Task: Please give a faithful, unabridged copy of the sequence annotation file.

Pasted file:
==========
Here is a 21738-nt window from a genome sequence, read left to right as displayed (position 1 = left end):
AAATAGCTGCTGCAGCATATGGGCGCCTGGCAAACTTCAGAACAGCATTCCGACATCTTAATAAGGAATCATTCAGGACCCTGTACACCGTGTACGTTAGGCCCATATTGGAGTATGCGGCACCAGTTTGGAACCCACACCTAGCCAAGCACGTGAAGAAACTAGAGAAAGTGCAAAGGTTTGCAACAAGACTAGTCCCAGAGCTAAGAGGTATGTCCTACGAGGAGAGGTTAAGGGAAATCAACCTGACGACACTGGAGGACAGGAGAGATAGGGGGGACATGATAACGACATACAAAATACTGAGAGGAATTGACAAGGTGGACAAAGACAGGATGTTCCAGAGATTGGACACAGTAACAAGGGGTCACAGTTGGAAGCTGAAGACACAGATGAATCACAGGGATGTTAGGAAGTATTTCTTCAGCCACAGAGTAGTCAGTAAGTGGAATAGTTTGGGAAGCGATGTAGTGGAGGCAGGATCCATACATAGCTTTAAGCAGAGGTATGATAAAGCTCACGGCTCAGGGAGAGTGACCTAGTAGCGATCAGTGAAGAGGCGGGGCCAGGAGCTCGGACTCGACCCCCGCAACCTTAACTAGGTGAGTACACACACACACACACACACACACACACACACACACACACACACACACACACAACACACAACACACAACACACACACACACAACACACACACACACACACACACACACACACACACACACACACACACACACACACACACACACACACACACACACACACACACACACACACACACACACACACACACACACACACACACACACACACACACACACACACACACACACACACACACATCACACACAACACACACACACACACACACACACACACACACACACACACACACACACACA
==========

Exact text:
Here is a 21738-nt window from a genome sequence, read left to right as displayed (position 1 = left end):
AAATAGCTGCTGCAGCATATGGGCGCCTGGCAAACTTCAGAACAGCATTCCGACATCTTAATAAGGAATCATTCAGGACCCTGTACACCGTGTACGTTAGGCCCATATTGGAGTATGCGGCACCAGTTTGGAACCCACACCTAGCCAAGCACGTGAAGAAACTAGAGAAAGTGCAAAGGTTTGCAACAAGACTAGTCCCAGAGCTAAGAGGTATGTCCTACGAGGAGAGGTTAAGGGAAATCAACCTGACGACACTGGAGGACAGGAGAGATAGGGGGGACATGATAACGACATACAAAATACTGAGAGGAATTGACAAGGTGGACAAAGACAGGATGTTCCAGAGATTGGACACAGTAACAAGGGGTCACAGTTGGAAGCTGAAGACACAGATGAATCACAGGGATGTTAGGAAGTATTTCTTCAGCCACAGAGTAGTCAGTAAGTGGAATAGTTTGGGAAGCGATGTAGTGGAGGCAGGATCCATACATAGCTTTAAGCAGAGGTATGATAAAGCTCACGGCTCAGGGAGAGTGACCTAGTAGCGATCAGTGAAGAGGCGGGGCCAGGAGCTCGGACTCGACCCCCGCAACCTTAACTAGGTGAGTACACACACACACACACACACACACACACACACACACACACACACACACACACAACACACAACACACAACACACACACACACAACACACACACACACACACACACACACACACACACACACACACACACACACACACACACACACACACACACACACACACACACACACACACACACACACACACACACACACACACACACACACACACACACACACACACACACACACACACACACATCACACACAACACACACACACACACACACACACACACACACACACACACACACACACACA